Scientific Name:Emilia coccinea   
Vernacular Name:Agashomborankoko
Family name :Asteraceae
Geographic Distribution:wasteland in fallow field

Botanical Description

Erect annual herb up to 120cm tall; stem pubescent in lower part, glabrous in upper part, or rarely glabrous throughout. Leaves alternate, simple, lower leaves shortly petiolate, blade spatulate to elliptical up to 12 cm x5 cm, median and higher leaves sessile, blade spatulate to lanceolate, up to x 6 cm. Inflorescence is a terminal head , 1-6 together in corymbs, involucral bracts (8) 13 (-21). Flower bisexual, regular, corolla tubular, yellow to orange. The fruits are achenes.

Medicinal Use

In Uganda, boiled roots decoction drunk three time a day for the treatment of syphilis. Leaves aare used for nose  infections, for sores, and as a poltice. Leaves may also mixed of those of Ipomea eriocarpa, pounded, soaked in water and the liquid used as an eye drop for eye iinfections. In Tanzania eye inflammations are treated by applying  a cold water compress of the bruised plant or by soaking leaves mixed with those of Ipomoea eriocarpa R. BR. in water, after which the infusion is used for eye drops. Crushed green leaves are used for wounds, sores, and sinusitis. Dried powdered leaves are also applied to sores. Roots and leaves are boiled and the decoction is used to treat syphilis. The roots are used totreat colic in babies in Tanzania.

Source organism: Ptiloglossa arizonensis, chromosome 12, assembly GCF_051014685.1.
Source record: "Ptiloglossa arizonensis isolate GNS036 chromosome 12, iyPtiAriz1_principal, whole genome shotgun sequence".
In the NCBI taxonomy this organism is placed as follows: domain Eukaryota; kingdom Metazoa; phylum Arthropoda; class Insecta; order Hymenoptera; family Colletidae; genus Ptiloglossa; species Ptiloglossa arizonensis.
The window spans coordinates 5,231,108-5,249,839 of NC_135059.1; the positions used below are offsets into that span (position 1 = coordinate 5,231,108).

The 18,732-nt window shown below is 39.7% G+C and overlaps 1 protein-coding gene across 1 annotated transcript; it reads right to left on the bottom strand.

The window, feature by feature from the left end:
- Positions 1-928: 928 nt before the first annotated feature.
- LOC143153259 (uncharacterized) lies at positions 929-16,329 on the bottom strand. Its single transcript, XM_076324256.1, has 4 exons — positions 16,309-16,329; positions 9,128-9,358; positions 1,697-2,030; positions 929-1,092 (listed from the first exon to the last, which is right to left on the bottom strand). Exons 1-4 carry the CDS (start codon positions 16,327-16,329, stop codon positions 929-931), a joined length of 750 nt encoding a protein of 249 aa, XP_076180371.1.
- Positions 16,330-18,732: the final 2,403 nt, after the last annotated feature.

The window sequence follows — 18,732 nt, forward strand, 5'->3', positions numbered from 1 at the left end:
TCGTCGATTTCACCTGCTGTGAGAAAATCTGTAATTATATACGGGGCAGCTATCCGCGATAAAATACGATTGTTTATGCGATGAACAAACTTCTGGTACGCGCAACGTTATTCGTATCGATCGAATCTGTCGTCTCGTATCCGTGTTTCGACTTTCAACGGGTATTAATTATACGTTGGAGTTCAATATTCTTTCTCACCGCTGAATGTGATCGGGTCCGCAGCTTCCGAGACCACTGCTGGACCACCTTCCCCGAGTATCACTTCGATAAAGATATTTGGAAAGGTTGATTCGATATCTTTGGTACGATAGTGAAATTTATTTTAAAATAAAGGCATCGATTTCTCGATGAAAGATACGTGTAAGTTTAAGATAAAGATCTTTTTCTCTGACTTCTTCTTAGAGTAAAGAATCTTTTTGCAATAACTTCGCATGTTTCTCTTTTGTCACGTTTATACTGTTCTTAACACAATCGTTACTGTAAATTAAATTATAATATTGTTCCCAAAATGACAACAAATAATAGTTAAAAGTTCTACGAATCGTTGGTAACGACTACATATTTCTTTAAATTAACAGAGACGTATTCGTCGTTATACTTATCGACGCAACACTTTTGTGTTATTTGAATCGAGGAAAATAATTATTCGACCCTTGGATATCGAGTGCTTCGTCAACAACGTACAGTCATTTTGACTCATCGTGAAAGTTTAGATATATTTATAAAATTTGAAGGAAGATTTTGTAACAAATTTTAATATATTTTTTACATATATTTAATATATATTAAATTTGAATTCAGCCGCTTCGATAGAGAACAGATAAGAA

Other Use

In Kenya,Tanzania, and Malawi, Emilia coccinea is used as a vegetable. In Tanzania leaves are chopped and cooked alone or with pulses such as peas and beans. In Malawi the leaves are only occasionally eaten as a side dish, they are considered to have an unpleasant taste

Other Plants